Mayumarri notes

Liz Mullinar's allegations about her father.

  • Liz Mullinar's father – one of the subjects of her claimed recovered memories of abuse – was a notable and highly respected figure in the UK, the Reverend Stephan Hopkinson. His obituary in The Telegraph described him as '...one of the Church of England's most remarkable priests, combining outstanding pastoral gifts with unusual skill as a communicator, an acute mind and astonishing mental and physical stamina...'

  • Mullinar has made much in the Australian media over the years of how she finally obtained a 'confession' from her father. But her one-sided account of 'confronting' the seriously ailing 95-year-old Stephan Hopkinson in an English nursing home – makes for disturbing reading. Her account forms part of an article entitled Confronting Your Perpetrator – from which no fair-minded person could conclude he made any kind of confession at all. It was quite evident that by that time Rev. Hopkinson's physical health, mental condition and memory had deteriorated considerably. His answers at times suggested he barely knew what was taking place. Rather, Mullinar's somewhat bullying inquisition suggests it was the typical 'presumption of guilt' approach taken by people accusing parents after having submitted themselves to what are now largely discredited memory recovery techniques (Brandon et al., 1997 [PDF]). In a slightly different account published in the ASCA newsletter in 2003 [PDF], Mullinar goes as far as to prop up this presumption of guilt with her own quasi-medical diagnosis: "...He had a physical reaction to my visit (vomiting for the rest of the day) so that was validating to me...."

  • Setting aside kangaroo court scenarios such as Mullinar's – it should be noted that even within the established welfare and justice systems, false confessions are surprisingly common. The circumstances of Mullinar's confrontation with her father could easily fit the description outlined in one academic study, which suggests that a person who is "...vulnerable and confused (internal factors) and who is given false evidence by a deceptive interrogator (external factors) may confess to the act, internalize the confession, and confabulate details consistent with the newly created belief..." (Kassin & Kiechel, 1996 [PDF])

  • There is evidence of a certain revisionism in Mullinar's overall approach. In an interview on the ABC, journalist Fran Kelly asked Mullinar: "How has your family dealt with it in the longer term? Do they believe you?" Mullinar cleverly avoids answering this question with a somewhat circuitous response. Indeed, she has indicated elsewhere that there was a serious rift – with other family members and siblings not giving any credence to her claims.

  • Mullinar was one of six children. Anyone raised in a large family will know it's difficult for adults to 'remove' one child from the family circle without the others asking questions. If a child is returned to the family group having endured something unpleasant – a visit to the dentist, for example – the others will certainly notice. Children are observant. If Reverend Hopkinson had indeed been involved in what The Untouchables describes as '...a pedophile network involved in torture and satanism...', then it is puzzling that none of her five siblings have supported Mullinar's claims by furnishing supporting evidence. On the contrary, there are indications at least some of her brothers and sisters don't believe her claims.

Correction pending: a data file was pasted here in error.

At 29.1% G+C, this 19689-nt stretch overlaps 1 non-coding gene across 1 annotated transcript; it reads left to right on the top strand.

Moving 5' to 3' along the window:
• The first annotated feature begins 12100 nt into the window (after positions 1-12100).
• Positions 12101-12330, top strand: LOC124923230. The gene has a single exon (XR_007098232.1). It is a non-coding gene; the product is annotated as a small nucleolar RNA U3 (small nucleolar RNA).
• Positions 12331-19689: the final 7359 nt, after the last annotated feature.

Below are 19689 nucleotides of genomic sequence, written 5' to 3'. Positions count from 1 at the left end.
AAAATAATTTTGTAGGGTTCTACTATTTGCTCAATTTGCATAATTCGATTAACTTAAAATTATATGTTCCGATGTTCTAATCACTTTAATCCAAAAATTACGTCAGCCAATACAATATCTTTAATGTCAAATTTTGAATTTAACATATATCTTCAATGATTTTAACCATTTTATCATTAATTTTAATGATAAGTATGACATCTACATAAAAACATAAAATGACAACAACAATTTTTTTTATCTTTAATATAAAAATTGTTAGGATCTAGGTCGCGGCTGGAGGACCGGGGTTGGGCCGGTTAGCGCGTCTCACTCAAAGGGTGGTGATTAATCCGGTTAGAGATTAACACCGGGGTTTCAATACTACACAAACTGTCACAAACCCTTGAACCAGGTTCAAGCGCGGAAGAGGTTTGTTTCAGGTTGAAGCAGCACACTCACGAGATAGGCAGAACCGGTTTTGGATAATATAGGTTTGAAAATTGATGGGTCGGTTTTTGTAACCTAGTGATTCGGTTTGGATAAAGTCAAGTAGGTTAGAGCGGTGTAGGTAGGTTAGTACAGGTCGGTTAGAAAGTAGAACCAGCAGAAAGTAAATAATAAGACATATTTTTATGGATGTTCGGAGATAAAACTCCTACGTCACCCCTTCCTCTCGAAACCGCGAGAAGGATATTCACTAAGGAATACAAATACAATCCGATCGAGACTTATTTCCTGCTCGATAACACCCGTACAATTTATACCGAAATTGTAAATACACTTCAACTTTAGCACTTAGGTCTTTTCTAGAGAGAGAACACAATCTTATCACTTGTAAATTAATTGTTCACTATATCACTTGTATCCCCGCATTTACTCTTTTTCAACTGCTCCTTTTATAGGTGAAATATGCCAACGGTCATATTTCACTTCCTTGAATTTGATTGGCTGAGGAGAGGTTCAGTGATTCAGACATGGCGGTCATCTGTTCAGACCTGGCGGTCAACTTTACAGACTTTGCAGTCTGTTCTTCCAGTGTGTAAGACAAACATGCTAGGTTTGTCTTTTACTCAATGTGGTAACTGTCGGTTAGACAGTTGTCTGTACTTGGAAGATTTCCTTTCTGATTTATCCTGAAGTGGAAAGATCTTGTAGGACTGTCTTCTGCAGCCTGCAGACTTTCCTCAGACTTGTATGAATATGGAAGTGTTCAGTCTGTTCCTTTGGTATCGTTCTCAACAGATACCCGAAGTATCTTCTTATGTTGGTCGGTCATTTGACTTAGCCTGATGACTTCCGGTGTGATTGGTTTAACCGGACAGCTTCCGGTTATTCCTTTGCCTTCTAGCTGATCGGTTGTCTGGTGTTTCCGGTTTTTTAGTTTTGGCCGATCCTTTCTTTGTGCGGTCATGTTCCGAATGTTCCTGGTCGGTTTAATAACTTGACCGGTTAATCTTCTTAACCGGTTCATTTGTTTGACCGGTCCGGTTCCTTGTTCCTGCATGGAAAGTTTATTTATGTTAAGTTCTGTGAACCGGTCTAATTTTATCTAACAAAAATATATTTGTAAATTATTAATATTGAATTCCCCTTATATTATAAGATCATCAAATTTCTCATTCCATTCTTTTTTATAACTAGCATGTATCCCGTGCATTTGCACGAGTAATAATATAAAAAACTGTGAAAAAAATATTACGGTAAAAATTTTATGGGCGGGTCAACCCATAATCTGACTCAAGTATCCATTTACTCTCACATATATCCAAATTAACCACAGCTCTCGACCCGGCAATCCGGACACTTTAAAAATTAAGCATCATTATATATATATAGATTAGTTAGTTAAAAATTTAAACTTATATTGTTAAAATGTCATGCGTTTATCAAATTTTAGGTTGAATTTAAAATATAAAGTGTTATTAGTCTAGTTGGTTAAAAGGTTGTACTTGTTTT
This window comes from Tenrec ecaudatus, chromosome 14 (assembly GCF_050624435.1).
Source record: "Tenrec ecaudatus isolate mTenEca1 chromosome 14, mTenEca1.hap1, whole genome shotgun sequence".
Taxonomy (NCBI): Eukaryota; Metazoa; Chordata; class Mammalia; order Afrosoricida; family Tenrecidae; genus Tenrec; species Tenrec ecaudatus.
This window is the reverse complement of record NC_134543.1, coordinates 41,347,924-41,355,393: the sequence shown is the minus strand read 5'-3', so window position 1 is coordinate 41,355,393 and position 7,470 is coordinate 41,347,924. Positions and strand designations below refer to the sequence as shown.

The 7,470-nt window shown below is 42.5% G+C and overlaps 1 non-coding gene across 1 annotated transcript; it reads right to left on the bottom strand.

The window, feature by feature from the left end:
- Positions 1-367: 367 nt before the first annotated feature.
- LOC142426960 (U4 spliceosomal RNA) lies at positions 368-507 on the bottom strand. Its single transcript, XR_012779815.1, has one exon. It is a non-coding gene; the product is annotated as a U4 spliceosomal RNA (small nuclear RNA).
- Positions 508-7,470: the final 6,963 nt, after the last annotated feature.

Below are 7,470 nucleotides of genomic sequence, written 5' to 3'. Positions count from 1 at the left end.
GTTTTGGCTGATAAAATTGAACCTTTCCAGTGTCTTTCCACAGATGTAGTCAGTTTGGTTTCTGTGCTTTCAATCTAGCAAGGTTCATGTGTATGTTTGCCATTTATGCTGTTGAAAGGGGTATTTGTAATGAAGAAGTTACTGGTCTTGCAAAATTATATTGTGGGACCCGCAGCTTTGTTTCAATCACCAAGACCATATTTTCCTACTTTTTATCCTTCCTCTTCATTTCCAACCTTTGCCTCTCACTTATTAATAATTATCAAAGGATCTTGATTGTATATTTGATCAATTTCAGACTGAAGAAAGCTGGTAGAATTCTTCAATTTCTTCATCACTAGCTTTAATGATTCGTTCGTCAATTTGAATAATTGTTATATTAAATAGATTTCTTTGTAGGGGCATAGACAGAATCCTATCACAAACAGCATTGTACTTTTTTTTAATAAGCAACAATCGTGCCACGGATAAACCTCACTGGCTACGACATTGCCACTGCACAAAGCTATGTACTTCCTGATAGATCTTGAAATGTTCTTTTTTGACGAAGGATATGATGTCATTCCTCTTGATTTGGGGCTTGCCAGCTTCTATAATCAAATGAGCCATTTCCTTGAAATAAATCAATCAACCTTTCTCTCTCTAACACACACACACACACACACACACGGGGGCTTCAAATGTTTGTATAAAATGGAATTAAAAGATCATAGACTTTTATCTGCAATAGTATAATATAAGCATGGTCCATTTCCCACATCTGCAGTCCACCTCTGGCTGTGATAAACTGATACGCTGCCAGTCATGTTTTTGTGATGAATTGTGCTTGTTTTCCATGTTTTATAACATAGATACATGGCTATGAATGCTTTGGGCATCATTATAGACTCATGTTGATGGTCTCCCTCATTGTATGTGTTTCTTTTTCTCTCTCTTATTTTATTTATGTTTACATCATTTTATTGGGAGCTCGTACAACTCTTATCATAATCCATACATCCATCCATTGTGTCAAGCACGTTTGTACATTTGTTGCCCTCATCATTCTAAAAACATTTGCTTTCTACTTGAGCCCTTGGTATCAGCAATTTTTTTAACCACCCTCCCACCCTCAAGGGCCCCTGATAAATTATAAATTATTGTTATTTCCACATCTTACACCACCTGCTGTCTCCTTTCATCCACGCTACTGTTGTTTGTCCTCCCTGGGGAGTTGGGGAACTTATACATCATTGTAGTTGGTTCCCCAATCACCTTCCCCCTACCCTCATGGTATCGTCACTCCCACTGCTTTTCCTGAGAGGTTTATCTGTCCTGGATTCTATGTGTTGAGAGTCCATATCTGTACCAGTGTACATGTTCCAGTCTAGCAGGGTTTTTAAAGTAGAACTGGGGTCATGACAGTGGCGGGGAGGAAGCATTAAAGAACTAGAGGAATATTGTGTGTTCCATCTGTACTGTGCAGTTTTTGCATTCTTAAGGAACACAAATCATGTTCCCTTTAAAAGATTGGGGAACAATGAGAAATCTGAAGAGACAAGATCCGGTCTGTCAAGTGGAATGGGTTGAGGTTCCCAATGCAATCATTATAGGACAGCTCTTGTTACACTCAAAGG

• According the ABC, Mullinar claims she was raped 'as a baby'. Like many women who have subjected themselves to so-called memory recovery techniques, she blithely makes such statements without really considering the implications. It should be noted that in South Africa, where infant rape has regrettably been sometimes practiced in line with certain traditional beliefs, a number of studies have shown that it leads to horrific permanent physical injuries – with the infant requiring extensive surgery or even dying shortly after the event. (Child-rape epidemic in South Africa Anthony C. LoBaido WND 12/26/2001)

  • Mullinar has never provided any medical evidence to support claims of extreme physical trauma in early childhood. Indeed, she grew into adulthood with her reproductive functions in sufficiently good order to enable the conception and birth of two children. 

  • As a 'campaigner for justice', Mullinar has shown herself to be quick off the mark with presumptions of guilt. In 2003, during a controversy in Australia over 40-year-old rape allegations against then Governor-General Peter Hollingworth – another Anglican minister – Mullinar declared he should resign simply because he'd been accused: "People do not make allegations of this nature lightly." However, there are a number of indicators suggesting his innocence – for example, Hollingworth was not posted in Bendigo at the time the rape allegedly occurred. A civil case was eventually dismissed in the Victorian Supreme Court.

    NB: It should be noted that for people familiar with the dismissal of this civil case, there remains a certain degree of controversy, as its dismissal occurred after the death of the key witness. It also has to be said that Hollingworth's oversight of certain other individuals could have been more vigilant during his tenure. However this criticism could be levelled at many others in both religious and secular organisations over the decades.

  • The gloating self-righteousness of Mullinar's Confronting Your Perpetrator turns the stomach. In May 2011 the article was deleted without explanation from the Heal For Life website. This extract illustrates the point. 

Recovered memories and the unethical use of hypnosis – page 2 >>

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